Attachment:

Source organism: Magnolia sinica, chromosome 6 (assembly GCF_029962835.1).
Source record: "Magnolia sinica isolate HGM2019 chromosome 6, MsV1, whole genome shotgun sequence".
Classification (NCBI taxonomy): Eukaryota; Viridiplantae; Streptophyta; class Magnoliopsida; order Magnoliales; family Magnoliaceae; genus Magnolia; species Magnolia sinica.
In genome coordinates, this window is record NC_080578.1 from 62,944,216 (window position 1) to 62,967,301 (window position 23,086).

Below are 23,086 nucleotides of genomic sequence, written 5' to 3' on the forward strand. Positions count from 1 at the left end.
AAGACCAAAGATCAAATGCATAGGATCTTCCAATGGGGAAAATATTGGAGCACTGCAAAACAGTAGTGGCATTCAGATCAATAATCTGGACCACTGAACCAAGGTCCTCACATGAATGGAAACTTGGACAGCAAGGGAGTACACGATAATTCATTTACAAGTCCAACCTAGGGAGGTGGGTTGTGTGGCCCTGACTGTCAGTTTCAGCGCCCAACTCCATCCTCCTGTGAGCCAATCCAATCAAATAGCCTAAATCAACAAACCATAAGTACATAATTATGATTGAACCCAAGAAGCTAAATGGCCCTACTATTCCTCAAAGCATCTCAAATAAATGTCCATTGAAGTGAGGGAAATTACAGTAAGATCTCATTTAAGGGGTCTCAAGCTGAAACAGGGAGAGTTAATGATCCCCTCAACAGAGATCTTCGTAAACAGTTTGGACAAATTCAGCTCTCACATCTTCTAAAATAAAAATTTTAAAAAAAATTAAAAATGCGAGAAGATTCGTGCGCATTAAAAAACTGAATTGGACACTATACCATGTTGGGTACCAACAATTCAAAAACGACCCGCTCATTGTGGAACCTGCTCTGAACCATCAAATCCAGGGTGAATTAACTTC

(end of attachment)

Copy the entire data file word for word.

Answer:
Source organism: Magnolia sinica, chromosome 6 (assembly GCF_029962835.1).
Source record: "Magnolia sinica isolate HGM2019 chromosome 6, MsV1, whole genome shotgun sequence".
Classification (NCBI taxonomy): Eukaryota; Viridiplantae; Streptophyta; class Magnoliopsida; order Magnoliales; family Magnoliaceae; genus Magnolia; species Magnolia sinica.
In genome coordinates, this window is record NC_080578.1 from 62,944,216 (window position 1) to 62,967,301 (window position 23,086).

Below are 23,086 nucleotides of genomic sequence, written 5' to 3' on the forward strand. Positions count from 1 at the left end.
AAGACCAAAGATCAAATGCATAGGATCTTCCAATGGGGAAAATATTGGAGCACTGCAAAACAGTAGTGGCATTCAGATCAATAATCTGGACCACTGAACCAAGGTCCTCACATGAATGGAAACTTGGACAGCAAGGGAGTACACGATAATTCATTTACAAGTCCAACCTAGGGAGGTGGGTTGTGTGGCCCTGACTGTCAGTTTCAGCGCCCAACTCCATCCTCCTGTGAGCCAATCCAATCAAATAGCCTAAATCAACAAACCATAAGTACATAATTATGATTGAACCCAAGAAGCTAAATGGCCCTACTATTCCTCAAAGCATCTCAAATAAATGTCCATTGAAGTGAGGGAAATTACAGTAAGATCTCATTTAAGGGGTCTCAAGCTGAAACAGGGAGAGTTAATGATCCCCTCAACAGAGATCTTCGTAAACAGTTTGGACAAATTCAGCTCTCACATCTTCTAAAATAAAAATTTTAAAAAAAATTAAAAATGCGAGAAGATTCGTGCGCATTAAAAAACTGAATTGGACACTATACCATGTTGGGTACCAACAATTCAAAAACGACCCGCTCATTGTGGAACCTGCTCTGAACCATCAAATCCAGGGTGAATTAACTTC